Example embodiments are provided so that this disclosure will be thorough, and will fully convey the scope to those who are skilled in the art. Numerous specific details are set forth such as examples of specific components, devices, and methods, to provide a thorough understanding of embodiments of the present disclosure. It will be apparent to those skilled in the art that specific details need not be employed, that example embodiments may be embodied in many different forms, and that neither should be construed to limit the scope of the disclosure. In some example embodiments, well-known processes, well-known device structures, and well-known technologies are not described in detail. Equivalent changes, modifications and variations of some embodiments, materials, compositions and methods can be made within the scope of the present technology, with substantially similar results.
Although the open-ended term “comprising,” as a synonym of non-restrictive terms such as including, containing, or having, is used herein to describe and claim embodiments of the present technology, embodiments may alternatively be described using more limiting terms such as “consisting of” or “consisting essentially of.” Thus, for any given embodiment reciting materials, components or process steps, the present technology also specifically includes embodiments consisting of, or consisting essentially of, such materials, components or processes excluding additional materials, components or processes (for consisting of) and excluding additional materials, components or processes affecting the significant properties of the embodiment (for consisting essentially of), even though such additional materials, components or processes are not explicitly recited in this application. For example, recitation of a composition or process reciting elements A, B and C specifically envisions embodiments consisting of, and consisting essentially of, A, B and C, excluding an element D that may be recited in the art, even though element D is not explicitly described as being excluded herein.
As referred to herein, all compositional percentages are by weight of the total composition, unless otherwise specified. Disclosures of ranges are, unless specified otherwise, inclusive of endpoints and include all distinct values and further divided ranges within the entire range. Thus, for example, a range of “from A to B” or “from about A to about B” is inclusive of A and of B. Disclosure of values and ranges of values for specific parameters (such as temperatures, molecular weights, weight percentages, etc.) are not exclusive of other values and ranges of values useful herein. It is envisioned that two or more specific exemplified values for a given parameter may define endpoints for a range of values that may be claimed for the parameter. For example, if Parameter X is exemplified herein to have value A and also exemplified to have value Z, it is envisioned that Parameter X may have a range of values from about A to about Z. Similarly, it is envisioned that disclosure of two or more ranges of values for a parameter (whether such ranges are nested, overlapping or distinct) subsume all possible combination of ranges for the value that might be claimed using endpoints of the disclosed ranges. For example, if Parameter X is exemplified herein to have values in the range of 1-10, or 2-9, or 3-8, it is also envisioned that Parameter X may have other ranges of values including 1-9, 1-8, 1-3, 1-2, 2-10, 2-8, 2-3, 3-10, and 3-9.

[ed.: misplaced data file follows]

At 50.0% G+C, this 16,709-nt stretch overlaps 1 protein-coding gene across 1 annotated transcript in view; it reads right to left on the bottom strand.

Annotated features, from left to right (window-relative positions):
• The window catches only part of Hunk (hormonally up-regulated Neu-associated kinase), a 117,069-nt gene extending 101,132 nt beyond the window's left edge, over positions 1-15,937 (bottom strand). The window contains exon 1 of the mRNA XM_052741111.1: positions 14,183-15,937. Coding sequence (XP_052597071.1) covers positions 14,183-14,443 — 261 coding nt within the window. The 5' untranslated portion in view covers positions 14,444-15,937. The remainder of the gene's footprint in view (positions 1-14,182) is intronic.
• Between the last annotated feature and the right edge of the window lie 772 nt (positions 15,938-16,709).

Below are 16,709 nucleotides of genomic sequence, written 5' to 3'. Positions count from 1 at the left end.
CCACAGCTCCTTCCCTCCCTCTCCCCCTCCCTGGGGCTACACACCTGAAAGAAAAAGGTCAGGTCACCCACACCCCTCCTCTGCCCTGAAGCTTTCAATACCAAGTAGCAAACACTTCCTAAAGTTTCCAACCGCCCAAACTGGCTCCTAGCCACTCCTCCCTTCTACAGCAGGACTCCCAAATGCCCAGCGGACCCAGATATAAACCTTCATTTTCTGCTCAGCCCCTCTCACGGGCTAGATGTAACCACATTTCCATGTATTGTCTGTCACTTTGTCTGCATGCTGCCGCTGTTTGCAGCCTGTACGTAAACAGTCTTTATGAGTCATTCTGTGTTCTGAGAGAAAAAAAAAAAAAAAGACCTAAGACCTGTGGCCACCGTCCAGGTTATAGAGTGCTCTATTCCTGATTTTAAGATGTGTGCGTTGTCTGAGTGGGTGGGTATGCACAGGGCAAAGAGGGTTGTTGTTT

1. A catalyst composition comprising: wherein
- a high surface area support particle;
- islands of an early transition metal interstitial compound attached to the high surface area support; and
- an active metal disposed on part or all of the interstitial compound,
- the high surface area support particle is selected from alumina, silica, carbon, titania, and zeolites,
- the interstitial compound is a hydride, boride, carbide, or nitride of an early transition metal selected from the group consisting of Ti, Zr, Hf, V, Nb, Ta, Mo, and W, and
- the active metal is selected from Cu, Ru, Rh, Ir, Ni, Pd, Pt, Ag, and Au.
2. A catalyst according to claim 1, wherein loading of the early metal transition interstitial compound is 0.01-100 μmol per square meter BET surface of the high surface area support.
2. A catalyst according to claim 1, wherein loading of the early metal transition interstitial compound is 0.1-10 μmol per square meter BET surface of the high surface area support.